Raise a glass to England's first beaujolais nouveau, a new red wine from the West Midlands 

With papaya on the nose and cranberry on the palate, this new wine proves that English winemaking could shift its focus further north

Winemaker Simon Day
The future of the English wine industry is worth raising a glass to, according to winemaker Simon Day Credit: John Robertson/Waitrose

When you picture a typical vineyard, you might think of vines basking in the Italian sunshine or grapes growing on the gently rolling hills of Burgundy. It’s unlikely that you'll conjure up a winery in the West Midlands.

Yet Sixteen Ridges vineyard in Ledbury, Herefordshire, which has been making wine since 2013 and produces 133,000 bottles each year, is going up against its French counterparts by creating the first English version of beaujolais nouveau, a red wine made from the gamay grape in the eponymous region of eastern France.

There is an annual buzz surrounding beaujolais nouveau, a wine which takes less than eight weeks to produce and is traditionally released on the third Thursday of November each year (which is today). In a typical year, its release is celebrated with festivals around the Beaujolais region (not to mention races to bring back the first bottle to London), and the wine is exported all over the world; four million bottles were exported to Japan alone last year.

This year's Beaujolais Nouveau Day also happens to be when Sixteen Ridges’ English Nouveau, made with the same fermentation process as the French wine, will hit the shelves of Waitrose.

It marks a significant step forward in the English wine scene not least because the industry has previously struggled to make red wines. “We’re very, very good at sparkling wines and crisp and fruity white, still wines,” Simon Day, the production director at Sixteen Ridges tells me, “but, partly down to climate change as well as using the right varieties, we are now able to ripen red grapes sufficiently to make a decent red wine pretty much every year now – and that wasn’t the case 15 or 20 years ago.” 

Simon Day has been in the wine industry for 30 years Credit: John Robertson/Waitrose

Day has seen big changes in his 30-year career in the wine industry, and climate change is one of the main contributing factors. “Our warming climate is definitely benefiting English wine in all styles,” he says. The harvest has come forward by two or three weeks, meaning grapes can fully ripen before the weather turns colder.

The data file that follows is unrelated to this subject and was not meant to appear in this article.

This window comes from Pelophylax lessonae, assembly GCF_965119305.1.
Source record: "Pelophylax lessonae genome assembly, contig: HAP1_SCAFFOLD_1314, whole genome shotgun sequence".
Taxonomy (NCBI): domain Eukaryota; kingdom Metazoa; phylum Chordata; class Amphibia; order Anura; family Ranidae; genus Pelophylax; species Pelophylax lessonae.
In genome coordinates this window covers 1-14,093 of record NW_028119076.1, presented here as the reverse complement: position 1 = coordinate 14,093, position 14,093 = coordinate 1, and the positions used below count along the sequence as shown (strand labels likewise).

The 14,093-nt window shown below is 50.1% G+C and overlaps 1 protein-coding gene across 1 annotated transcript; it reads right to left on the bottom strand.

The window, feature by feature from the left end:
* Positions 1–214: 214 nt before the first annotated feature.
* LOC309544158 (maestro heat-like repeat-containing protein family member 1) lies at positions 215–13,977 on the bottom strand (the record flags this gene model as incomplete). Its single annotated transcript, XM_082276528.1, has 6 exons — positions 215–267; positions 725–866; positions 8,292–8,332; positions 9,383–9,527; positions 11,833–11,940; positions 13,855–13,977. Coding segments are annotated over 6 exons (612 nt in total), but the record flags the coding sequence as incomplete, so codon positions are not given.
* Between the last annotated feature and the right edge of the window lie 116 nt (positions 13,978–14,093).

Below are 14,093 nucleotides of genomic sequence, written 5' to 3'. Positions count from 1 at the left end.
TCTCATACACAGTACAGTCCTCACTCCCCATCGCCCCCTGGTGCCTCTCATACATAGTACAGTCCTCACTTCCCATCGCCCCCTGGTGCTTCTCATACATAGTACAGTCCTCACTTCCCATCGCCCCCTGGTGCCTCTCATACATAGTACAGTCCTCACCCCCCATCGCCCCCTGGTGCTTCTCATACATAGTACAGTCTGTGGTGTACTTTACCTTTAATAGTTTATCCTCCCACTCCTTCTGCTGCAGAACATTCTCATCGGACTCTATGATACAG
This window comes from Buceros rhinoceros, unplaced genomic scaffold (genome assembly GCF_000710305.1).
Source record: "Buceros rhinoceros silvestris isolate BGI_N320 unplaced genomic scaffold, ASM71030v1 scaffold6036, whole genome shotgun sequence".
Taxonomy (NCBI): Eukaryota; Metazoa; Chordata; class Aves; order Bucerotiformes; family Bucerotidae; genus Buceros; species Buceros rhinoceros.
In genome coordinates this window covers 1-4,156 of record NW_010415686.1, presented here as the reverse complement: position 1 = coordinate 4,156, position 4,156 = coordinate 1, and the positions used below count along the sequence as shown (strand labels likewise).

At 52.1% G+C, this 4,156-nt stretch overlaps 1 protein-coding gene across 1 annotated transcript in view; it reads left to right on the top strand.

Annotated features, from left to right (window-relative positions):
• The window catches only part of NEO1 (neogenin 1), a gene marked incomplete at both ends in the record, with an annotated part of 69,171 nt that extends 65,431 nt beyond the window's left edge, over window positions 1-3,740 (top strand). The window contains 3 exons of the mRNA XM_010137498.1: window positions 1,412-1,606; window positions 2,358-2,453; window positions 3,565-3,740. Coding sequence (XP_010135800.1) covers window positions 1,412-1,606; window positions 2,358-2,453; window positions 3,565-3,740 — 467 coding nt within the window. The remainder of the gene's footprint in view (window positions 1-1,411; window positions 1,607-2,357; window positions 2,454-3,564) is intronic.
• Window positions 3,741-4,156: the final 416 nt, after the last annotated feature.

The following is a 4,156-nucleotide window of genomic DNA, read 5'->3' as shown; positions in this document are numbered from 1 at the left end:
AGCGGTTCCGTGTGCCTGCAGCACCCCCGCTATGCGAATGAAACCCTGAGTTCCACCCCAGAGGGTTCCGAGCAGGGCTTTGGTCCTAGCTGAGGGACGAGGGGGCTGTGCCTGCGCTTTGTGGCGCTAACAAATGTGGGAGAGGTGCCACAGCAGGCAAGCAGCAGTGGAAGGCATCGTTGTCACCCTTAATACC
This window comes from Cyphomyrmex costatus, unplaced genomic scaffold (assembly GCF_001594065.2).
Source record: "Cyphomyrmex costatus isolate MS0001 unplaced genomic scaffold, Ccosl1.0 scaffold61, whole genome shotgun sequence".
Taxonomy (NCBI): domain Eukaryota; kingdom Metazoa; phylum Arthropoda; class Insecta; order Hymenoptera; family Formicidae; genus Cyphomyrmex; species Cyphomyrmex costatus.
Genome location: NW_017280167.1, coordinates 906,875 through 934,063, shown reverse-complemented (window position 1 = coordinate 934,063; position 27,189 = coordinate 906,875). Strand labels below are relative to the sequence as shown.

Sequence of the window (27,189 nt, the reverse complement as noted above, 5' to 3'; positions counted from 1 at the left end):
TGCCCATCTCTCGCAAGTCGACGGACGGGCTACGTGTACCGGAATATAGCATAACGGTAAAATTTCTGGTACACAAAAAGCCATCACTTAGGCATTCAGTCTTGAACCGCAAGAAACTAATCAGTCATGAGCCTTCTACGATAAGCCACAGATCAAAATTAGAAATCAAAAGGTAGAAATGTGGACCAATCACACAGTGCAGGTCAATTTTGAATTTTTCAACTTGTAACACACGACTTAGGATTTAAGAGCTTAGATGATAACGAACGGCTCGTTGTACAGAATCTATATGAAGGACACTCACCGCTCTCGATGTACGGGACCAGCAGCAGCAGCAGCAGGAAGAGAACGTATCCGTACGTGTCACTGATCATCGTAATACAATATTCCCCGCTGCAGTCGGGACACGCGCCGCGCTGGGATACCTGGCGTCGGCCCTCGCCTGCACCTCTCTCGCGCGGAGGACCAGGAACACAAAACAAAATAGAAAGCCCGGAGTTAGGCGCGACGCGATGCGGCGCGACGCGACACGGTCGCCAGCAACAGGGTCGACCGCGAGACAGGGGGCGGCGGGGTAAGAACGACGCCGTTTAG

Once, Day and his fellow English winemakers had to rely on a process called chaptalisation, adding sugar to the unfermented grape juice to increase the alcohol level because the grapes weren’t ripe enough to reach even 10 or 11 per cent ABV. This had a knock-on impact on the quality of the wine. “If you’re putting sugar into a wine, you’re effectively diluting the flavour,” Day explains. 

“Decades ago we’d be waiting and waiting for the grapes to ripen and they’d barely be starting to ripen when we’d harvest them,” Day adds. “Some of those flavours just hadn’t had a chance to develop properly, so we ended up with very thin, uninteresting and lower ABV wines, or over-chaptalised.” These days English wines “tend to be fuller, more fruitful, more flavourful”, Day argues, and naturally reach 11-14 per cent alcohol levels. 

The Sixteen Ridges English Nouveau is made with pinot noir, which ripens better in moderate temperatures, but still delivers some of the traditional characteristics of the French wine ("tropical fruit aromas like papaya and banana skin") – with some subtle differences. "When you taste it, it has much more of a strawberry and raspberry character," Day explains. "A bit of cranberry comes across."

He predicts that a wider variety of grapes will become available to English winemakers as the climate continues to shift. “In 20 or 30 years time we will start to see more warm-climate varieties – the cabernet sauvignons, the merlots, those sorts will no doubt start to be planted in the UK.” 

Sixteen Ridges English Nouveau, made in the West Midlands Credit: John Robertson/Waitrose

He is optimistic, too, about the industry's "rosy future"; last year, the UK produced 15.6 million bottles of wine. In the next decade, Day predicts this could shoot up to 40 million bottles per year. By contrast, he argues, “the hotter areas of the world, such as Italy, Spain, even Bordeaux, are going to struggle because they will be too hot to create the wines they’re famous for.” Already, he says, the Champagne region is “finding it increasingly tricky to maintain style”, due to ever-increasing ripeness levels; some champagne houses have set up shop in the UK “because they’re recognising that they need to have insurance in place”.

The landscape of the English wine industry is set to drastically change over the next decade, Day predicts. Currently, Sixteen Ridges is one of 82 vineyards in the West Midlands, but in the future they may need to relocate. “As climate change happens, it becomes more viable to plant vines ever further north, or even further up hills.” Indeed, there are already savvy winemakers who are planting vines in Yorkshire and even Scotland, preparing for the shift in climate. 

For now, the biggest challenge for most English wineries is the pandemic. Sixteen Ridges has seen a “massive drop in sales” over lockdown, due to loss of trade with bars, restaurants and pubs. Encouragingly, however, website sales have been “incredible” as the winery has adapted to home deliveries.

And surely that warrants raising a glass of English Nouveau.